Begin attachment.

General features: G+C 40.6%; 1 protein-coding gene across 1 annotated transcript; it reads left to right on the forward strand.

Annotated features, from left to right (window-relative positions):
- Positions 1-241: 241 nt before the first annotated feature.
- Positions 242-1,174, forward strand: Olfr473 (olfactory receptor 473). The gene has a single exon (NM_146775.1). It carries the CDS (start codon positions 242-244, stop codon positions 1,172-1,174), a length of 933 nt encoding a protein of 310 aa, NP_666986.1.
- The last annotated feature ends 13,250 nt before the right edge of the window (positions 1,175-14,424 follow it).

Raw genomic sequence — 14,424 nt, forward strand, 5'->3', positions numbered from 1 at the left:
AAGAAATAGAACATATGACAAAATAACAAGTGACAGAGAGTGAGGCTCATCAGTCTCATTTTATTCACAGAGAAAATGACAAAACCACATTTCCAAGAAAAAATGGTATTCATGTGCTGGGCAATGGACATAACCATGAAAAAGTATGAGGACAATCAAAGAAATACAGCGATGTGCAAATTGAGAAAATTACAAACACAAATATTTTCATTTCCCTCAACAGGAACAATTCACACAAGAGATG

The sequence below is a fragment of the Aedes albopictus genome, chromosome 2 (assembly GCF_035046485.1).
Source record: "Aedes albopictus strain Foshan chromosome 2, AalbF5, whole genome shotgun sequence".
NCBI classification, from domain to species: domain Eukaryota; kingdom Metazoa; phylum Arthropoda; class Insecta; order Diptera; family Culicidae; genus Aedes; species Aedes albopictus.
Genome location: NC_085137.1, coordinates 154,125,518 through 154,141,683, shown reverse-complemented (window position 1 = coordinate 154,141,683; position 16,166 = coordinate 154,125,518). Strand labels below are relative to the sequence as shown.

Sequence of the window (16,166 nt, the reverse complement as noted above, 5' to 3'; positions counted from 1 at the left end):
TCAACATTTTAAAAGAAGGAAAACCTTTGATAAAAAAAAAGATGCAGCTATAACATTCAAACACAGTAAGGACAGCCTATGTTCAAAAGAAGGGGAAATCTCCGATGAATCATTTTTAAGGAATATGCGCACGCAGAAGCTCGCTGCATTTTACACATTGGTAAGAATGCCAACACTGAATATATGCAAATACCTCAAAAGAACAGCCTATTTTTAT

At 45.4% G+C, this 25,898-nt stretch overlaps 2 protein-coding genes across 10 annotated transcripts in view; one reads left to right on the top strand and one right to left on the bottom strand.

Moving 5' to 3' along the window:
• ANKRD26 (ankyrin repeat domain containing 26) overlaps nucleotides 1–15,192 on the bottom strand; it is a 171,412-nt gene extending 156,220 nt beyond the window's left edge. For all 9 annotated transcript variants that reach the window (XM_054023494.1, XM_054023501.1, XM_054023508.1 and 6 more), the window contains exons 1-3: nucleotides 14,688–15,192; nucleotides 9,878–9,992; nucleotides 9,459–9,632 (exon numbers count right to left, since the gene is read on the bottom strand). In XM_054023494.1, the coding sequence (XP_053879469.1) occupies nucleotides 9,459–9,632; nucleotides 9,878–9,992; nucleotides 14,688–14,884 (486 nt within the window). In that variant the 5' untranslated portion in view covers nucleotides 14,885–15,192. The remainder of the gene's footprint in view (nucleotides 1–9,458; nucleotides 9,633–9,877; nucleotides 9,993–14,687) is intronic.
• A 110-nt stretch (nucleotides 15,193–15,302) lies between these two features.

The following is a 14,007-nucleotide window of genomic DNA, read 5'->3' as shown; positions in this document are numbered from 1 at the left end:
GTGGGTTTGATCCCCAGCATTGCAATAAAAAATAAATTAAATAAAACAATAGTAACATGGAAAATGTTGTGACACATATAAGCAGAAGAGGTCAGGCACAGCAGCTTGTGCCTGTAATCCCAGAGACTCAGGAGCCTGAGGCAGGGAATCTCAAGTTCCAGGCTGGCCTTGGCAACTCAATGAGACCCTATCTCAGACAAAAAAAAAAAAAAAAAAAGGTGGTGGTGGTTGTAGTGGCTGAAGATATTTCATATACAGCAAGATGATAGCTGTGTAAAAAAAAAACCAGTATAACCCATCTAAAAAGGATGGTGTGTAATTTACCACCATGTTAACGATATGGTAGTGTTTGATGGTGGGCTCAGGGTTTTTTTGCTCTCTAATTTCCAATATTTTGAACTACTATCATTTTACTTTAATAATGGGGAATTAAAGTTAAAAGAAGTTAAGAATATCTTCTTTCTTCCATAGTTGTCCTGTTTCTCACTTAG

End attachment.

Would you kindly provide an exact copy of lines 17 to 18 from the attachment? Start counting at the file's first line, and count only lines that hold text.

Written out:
• A 110-nt stretch (nucleotides 15,193–15,302) lies between these two features.

The following is a 14,007-nucleotide window of genomic DNA, read 5'->3' as shown; positions in this document are numbered from 1 at the left end: